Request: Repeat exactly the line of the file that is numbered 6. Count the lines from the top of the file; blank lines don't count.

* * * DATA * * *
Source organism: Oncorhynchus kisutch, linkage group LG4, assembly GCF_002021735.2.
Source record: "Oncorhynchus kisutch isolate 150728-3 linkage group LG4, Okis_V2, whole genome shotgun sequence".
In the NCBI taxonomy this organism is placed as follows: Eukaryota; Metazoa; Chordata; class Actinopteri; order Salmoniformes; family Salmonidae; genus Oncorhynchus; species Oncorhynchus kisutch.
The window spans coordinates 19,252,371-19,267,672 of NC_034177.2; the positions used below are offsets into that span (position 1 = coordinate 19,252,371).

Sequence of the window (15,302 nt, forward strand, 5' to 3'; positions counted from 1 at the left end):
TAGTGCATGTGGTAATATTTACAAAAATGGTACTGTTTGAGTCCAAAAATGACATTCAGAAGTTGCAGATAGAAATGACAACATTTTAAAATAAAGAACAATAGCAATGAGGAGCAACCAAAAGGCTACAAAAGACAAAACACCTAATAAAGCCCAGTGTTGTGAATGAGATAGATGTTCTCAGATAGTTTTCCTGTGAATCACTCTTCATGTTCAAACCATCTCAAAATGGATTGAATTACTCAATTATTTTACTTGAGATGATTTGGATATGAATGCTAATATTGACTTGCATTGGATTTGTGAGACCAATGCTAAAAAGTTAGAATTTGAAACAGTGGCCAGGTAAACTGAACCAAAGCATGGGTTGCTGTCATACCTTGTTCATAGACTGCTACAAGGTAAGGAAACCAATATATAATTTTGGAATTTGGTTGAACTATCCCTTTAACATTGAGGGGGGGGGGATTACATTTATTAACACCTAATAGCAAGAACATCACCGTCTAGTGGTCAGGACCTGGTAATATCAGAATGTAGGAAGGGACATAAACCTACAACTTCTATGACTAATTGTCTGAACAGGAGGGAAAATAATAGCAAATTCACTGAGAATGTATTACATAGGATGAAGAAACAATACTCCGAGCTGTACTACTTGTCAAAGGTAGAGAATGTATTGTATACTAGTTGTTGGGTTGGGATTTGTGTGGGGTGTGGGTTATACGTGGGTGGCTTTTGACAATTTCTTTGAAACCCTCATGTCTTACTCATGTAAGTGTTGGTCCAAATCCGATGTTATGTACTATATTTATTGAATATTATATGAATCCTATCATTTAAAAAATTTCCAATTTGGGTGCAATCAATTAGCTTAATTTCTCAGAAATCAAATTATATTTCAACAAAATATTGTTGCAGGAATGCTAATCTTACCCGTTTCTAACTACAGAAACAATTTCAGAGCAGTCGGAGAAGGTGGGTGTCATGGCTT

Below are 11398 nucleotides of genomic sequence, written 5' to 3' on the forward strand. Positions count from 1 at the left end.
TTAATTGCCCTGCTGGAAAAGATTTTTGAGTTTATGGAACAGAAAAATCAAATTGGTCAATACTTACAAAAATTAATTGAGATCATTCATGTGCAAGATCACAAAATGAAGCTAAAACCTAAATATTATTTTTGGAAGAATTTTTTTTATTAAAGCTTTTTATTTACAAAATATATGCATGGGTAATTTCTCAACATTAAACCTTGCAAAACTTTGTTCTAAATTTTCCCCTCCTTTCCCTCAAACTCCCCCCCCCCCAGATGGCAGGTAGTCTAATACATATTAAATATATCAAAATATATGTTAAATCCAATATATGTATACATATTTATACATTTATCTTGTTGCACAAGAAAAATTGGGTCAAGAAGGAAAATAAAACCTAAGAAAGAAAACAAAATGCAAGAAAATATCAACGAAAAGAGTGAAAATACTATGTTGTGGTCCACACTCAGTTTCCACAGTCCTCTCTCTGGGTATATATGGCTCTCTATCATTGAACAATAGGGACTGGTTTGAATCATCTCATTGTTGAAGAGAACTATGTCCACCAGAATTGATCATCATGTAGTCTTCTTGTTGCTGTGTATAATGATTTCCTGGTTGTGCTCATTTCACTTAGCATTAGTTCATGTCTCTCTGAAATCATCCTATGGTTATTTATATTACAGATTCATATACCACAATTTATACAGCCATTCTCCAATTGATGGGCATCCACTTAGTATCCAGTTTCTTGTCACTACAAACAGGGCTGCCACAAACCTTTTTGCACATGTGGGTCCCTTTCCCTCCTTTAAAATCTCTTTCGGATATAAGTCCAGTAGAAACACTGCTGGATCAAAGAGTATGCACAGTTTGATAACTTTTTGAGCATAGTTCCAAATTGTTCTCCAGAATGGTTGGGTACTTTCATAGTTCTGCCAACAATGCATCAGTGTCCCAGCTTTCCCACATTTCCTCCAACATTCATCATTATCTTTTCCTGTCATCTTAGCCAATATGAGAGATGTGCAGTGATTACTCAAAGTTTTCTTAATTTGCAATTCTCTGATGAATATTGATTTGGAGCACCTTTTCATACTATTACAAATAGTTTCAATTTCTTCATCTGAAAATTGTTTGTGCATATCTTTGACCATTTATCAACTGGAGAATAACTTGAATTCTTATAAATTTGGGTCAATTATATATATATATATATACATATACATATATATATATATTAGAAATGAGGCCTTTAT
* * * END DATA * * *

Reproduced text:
TAGTGCATGTGGTAATATTTACAAAAATGGTACTGTTTGAGTCCAAAAATGACATTCAGAAGTTGCAGATAGAAATGACAACATTTTAAAATAAAGAACAATAGCAATGAGGAGCAACCAAAAGGCTACAAAAGACAAAACACCTAATAAAGCCCAGTGTTGTGAATGAGATAGATGTTCTCAGATAGTTTTCCTGTGAATCACTCTTCATGTTCAAACCATCTCAAAATGGATTGAATTACTCAATTATTTTACTTGAGATGATTTGGATATGAATGCTAATATTGACTTGCATTGGATTTGTGAGACCAATGCTAAAAAGTTAGAATTTGAAACAGTGGCCAGGTAAACTGAACCAAAGCATGGGTTGCTGTCATACCTTGTTCATAGACTGCTACAAGGTAAGGAAACCAATATATAATTTTGGAATTTGGTTGAACTATCCCTTTAACATTGAGGGGGGGGGGATTACATTTATTAACACCTAATAGCAAGAACATCACCGTCTAGTGGTCAGGACCTGGTAATATCAGAATGTAGGAAGGGACATAAACCTACAACTTCTATGACTAATTGTCTGAACAGGAGGGAAAATAATAGCAAATTCACTGAGAATGTATTACATAGGATGAAGAAACAATACTCCGAGCTGTACTACTTGTCAAAGGTAGAGAATGTATTGTATACTAGTTGTTGGGTTGGGATTTGTGTGGGGTGTGGGTTATACGTGGGTGGCTTTTGACAATTTCTTTGAAACCCTCATGTCTTACTCATGTAAGTGTTGGTCCAAATCCGATGTTATGTACTATATTTATTGAATATTATATGAATCCTATCATTTAAAAAATTTCCAATTTGGGTGCAATCAATTAGCTTAATTTCTCAGAAATCAAATTATATTTCAACAAAATATTGTTGCAGGAATGCTAATCTTACCCGTTTCTAACTACAGAAACAATTTCAGAGCAGTCGGAGAAGGTGGGTGTCATGGCTT